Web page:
AI News, Machine-Learning Algorithm Predicts Laboratory Earthquakes

Machine-Learning Algorithm Predicts Laboratory Earthquakes

They've trained a machine-learning algorithm to spot the tell-tale signs that a laboratory earthquake is about to give way using only the sounds it emits under strain.

The team is cautious about the new technique’s utility for real earthquakes, but the work opens up new avenues of research in this area.

Earthquakes occurred here in 1857, 1881, 1901, 1922, 1934, and 1966, suggesting a pattern in which quakes occur every 22 years give or takea few years.

There has been little evidence that this type of prediction will ever be possible, even though there is much anecdotal evidence to suggest that animals can somehow sense the imminent onset of a quake.

At the interface between the blocks, they packed a mixture of rocky material, called gouge material, to simulate the properties of real faults.

Geologists know that as a quake approaches, the gouge material begins to fail, emitting groans and cracks as it shears—a kind of seismic chatter.

It generates lots of small slips and just a few large ones—a distribution that follows the well-known Gutenberg-Richter relation, just as a real earthquakes do.

The question these guys ask is whether the sound emitted by the fault can be used to predict the time of next slip.

The researchers fed the algorithm a sliding window of acoustic emissions, asking it to make a prediction at each instant of the likelihood of an earthquake.

“We show that by listening to the acoustic signal emitted by a laboratory fault, machine learning can predict the time remaining before it fails with great accuracy,” they say.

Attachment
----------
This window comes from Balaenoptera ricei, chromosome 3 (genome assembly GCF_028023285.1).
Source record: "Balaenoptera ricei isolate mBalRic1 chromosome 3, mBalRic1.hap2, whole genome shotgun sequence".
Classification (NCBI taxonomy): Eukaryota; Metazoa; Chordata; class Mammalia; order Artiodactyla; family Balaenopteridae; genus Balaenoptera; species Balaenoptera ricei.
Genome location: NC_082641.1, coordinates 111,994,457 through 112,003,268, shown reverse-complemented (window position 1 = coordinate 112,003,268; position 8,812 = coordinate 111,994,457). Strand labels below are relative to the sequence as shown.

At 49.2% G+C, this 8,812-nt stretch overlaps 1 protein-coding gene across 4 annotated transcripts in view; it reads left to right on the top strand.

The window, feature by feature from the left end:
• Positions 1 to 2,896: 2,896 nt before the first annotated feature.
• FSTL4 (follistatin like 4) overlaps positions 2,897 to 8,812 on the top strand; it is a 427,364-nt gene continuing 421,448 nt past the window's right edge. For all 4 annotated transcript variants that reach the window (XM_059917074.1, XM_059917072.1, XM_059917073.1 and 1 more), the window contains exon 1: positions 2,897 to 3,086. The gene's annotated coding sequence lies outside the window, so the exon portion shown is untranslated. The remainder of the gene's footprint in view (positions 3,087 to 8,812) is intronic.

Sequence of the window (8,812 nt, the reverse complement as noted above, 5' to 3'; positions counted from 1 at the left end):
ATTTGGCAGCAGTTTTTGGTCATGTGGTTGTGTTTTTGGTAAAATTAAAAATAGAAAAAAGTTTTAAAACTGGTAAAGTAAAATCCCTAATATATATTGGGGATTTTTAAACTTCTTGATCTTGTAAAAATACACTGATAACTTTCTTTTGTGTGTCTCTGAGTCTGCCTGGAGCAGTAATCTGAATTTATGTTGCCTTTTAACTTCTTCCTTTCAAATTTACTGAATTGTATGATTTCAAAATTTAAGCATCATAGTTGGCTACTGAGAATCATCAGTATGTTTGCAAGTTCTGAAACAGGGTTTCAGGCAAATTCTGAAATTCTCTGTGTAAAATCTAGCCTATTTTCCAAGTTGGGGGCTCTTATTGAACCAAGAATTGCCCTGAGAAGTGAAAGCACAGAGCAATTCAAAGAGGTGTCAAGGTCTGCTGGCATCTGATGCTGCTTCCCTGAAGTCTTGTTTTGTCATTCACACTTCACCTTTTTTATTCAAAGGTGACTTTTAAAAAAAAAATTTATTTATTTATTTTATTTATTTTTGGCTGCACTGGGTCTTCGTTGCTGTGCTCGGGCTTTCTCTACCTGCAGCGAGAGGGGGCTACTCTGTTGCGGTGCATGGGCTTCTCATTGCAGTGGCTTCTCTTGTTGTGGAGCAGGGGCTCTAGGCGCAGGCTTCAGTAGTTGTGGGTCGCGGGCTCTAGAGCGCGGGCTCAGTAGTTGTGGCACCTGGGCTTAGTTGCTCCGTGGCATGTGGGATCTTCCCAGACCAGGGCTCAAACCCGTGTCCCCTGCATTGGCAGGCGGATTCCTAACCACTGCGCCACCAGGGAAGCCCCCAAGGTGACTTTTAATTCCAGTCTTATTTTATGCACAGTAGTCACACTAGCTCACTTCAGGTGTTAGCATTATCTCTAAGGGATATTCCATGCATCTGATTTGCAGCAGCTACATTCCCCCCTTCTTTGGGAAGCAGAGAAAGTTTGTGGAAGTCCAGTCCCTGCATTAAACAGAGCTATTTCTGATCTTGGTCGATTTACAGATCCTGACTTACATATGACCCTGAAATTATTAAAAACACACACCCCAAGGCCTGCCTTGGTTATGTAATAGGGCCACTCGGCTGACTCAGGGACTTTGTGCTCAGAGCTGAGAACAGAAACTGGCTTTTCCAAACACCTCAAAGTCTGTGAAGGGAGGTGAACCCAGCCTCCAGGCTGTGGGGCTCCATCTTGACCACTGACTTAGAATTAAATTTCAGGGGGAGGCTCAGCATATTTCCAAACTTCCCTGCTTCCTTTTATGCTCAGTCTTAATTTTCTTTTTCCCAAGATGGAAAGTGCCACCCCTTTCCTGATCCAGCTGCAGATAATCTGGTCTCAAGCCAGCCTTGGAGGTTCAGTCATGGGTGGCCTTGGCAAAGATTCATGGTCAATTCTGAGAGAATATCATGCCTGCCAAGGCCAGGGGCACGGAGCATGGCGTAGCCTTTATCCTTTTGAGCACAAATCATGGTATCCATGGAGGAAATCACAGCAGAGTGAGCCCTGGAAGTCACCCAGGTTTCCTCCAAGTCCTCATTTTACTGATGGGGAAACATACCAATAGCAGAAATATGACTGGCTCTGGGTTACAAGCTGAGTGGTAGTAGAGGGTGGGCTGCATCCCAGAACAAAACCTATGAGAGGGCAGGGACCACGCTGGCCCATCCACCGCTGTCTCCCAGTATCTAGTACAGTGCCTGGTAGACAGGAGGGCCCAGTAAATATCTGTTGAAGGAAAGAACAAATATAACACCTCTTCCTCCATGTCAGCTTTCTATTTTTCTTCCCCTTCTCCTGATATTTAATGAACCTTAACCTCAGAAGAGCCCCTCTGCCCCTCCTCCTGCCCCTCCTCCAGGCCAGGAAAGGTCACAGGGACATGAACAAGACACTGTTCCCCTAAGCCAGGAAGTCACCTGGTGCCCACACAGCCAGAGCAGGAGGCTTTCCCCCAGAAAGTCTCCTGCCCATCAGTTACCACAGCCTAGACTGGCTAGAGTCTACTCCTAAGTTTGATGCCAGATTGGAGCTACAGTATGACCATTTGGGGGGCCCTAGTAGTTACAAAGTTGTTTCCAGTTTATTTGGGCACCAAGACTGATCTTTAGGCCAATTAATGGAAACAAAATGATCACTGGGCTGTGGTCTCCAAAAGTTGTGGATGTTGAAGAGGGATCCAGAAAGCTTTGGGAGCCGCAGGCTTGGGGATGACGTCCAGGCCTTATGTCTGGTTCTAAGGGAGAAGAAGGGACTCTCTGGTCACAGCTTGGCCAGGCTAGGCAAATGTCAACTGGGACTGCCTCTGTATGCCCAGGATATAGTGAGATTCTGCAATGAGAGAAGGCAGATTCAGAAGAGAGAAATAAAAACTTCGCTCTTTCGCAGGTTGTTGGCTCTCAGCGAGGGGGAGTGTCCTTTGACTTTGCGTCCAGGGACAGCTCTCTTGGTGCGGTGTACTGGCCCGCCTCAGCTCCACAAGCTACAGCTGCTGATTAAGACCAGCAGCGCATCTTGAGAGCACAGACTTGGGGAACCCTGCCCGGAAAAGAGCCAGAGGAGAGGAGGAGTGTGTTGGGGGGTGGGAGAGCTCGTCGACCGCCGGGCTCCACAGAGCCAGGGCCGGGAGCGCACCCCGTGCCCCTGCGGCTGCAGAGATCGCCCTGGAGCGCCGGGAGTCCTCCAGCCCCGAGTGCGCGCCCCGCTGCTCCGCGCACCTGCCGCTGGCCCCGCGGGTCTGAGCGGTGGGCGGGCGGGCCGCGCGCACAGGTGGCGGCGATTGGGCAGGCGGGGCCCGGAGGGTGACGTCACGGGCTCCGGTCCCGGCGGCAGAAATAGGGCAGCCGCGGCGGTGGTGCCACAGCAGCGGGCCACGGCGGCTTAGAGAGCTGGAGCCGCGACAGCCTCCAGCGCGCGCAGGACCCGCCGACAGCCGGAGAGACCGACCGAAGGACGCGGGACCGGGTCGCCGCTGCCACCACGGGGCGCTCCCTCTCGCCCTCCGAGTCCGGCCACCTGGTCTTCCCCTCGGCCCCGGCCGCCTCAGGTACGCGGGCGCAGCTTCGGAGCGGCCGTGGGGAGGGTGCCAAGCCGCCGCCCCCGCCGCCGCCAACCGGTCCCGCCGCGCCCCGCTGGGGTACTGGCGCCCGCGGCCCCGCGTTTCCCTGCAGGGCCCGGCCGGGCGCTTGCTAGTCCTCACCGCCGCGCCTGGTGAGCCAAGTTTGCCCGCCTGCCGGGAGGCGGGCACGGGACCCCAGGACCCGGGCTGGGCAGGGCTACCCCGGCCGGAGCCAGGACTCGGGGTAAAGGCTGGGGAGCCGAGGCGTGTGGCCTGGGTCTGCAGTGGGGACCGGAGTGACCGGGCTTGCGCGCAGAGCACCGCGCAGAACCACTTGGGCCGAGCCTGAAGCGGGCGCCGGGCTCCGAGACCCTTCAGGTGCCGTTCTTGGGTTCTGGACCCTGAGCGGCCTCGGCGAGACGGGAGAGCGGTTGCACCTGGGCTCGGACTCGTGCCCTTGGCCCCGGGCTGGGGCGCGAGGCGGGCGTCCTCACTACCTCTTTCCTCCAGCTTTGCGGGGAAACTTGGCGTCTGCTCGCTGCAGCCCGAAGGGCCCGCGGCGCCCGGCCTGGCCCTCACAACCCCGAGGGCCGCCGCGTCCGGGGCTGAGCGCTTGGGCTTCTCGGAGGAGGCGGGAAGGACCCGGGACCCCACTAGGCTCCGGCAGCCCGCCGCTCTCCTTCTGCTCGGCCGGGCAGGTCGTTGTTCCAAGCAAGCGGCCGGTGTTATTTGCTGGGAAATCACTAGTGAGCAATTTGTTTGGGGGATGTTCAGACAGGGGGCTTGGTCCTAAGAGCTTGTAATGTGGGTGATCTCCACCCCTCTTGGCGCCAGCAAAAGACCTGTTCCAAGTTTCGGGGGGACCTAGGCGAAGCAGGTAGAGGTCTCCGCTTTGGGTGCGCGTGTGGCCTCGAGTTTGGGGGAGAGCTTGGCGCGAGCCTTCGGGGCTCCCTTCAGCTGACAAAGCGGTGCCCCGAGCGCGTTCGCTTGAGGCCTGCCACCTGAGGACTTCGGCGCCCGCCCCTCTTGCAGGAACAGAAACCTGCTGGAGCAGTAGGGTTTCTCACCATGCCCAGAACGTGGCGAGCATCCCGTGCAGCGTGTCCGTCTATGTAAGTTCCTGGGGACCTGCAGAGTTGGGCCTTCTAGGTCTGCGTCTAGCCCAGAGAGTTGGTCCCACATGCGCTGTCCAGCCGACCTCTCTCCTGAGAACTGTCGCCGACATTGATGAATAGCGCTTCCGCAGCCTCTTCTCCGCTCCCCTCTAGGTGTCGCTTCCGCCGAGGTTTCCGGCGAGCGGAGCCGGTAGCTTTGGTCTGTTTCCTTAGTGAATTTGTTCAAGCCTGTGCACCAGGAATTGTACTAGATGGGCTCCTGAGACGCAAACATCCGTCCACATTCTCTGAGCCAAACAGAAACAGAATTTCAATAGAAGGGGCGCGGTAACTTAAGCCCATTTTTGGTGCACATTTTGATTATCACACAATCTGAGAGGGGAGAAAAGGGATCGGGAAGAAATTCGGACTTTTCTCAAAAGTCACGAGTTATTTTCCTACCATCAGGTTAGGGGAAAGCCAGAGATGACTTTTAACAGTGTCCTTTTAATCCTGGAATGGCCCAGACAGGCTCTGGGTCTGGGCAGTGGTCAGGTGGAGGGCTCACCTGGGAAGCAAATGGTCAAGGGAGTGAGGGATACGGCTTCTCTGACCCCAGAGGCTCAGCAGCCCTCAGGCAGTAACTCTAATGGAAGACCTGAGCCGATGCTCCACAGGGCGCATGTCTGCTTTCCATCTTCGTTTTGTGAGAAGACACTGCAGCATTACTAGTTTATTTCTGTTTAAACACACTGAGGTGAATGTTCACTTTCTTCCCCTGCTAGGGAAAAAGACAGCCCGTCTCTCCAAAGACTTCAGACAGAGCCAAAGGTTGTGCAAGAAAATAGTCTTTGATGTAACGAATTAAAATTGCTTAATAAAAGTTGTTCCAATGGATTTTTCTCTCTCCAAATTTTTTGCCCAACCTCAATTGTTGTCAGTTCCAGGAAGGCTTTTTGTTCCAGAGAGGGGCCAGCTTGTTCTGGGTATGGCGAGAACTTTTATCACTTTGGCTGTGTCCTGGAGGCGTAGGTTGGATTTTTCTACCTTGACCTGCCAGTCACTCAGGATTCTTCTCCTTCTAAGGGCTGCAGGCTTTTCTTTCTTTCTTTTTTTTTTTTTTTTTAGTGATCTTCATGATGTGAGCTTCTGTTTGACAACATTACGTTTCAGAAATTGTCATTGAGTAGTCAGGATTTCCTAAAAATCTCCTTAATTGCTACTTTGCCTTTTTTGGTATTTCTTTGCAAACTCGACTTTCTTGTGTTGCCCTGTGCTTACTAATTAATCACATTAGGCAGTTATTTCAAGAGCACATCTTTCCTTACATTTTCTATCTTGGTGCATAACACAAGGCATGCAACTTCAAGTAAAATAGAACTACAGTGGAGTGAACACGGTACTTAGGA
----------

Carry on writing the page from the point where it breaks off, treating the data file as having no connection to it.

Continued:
Rouet-Leduc and co hypothesize that seismic precursors can be much smaller than had previously been thought and so are not usually recorded in the real world.

The machine seems to have spotted an entirely new signal that geologists had previously dismissed as noise in the laboratory quakes.

How to Predict an Earthquake | Dara Ó Briain's Science Club | Brit Lab | BBC

One geo-physicst aims to have sensor networks in every block in Los Angeles and across every fault zone in the world but how? Taken from Dara Ó Briain's ...

What's that Noise?

By listening to the acoustic signal emitted by a laboratory-created earthquake, a computer science approach using machine learning can predict the time ...

Researchers Use Artificial Intelligence To Predict Simulated Earthquakes

Researchers at the Los Alamos National Laboratory in New Mexico have demonstrated that machine-learning technology could play a significant role in ...

NASA scientists predict 99.9% chance of MAJOR Earthquake in California within 2 years

Unnamed Scientists from NASA's Jet Propulsion Lab JPL have come out of the Doom Closet to let everyone know that California is in some major Earthquake ...

Sleuthing Seismic Signals: Understanding Earthquake Hazard and Monitoring Nuclear Explosions

Visit: The probability of a magnitude 6.7 or greater earthquake in the Greater Bay Area during the next 30 years is 63 percent, or about two out ..

Share Your Science: Predicting Earthquakes with Supercomputers

Tom Jordan, Director, Southern California Earthquake at University of Southern California and a team of researchers are using the 27 petaflop Titan ...

How Well Can We Predict Earthquakes?

A string of earthquakes have been occurring in Chile and Southern California. What causes earthquakes, is a bigger one coming, and can we predict them?

Nature's Earthquake Recorders

Massive Alpine Fault earthquakes shake the mud under Lake Christabel.

Earthquake Interaction on the Scale of a Fault to the Planet

Ross Stein (PhD, 1980, Geology), Geophysicist at the United States Geological Survey.

Quakeland: Predicting the Next Big Earthquake Using Machine Learning

Move over haarptards You won'tsee this earthquake prediction or news from dis-info dutchie's magic 3d earthquake crystal ball first. Researchers at Los Alamos ...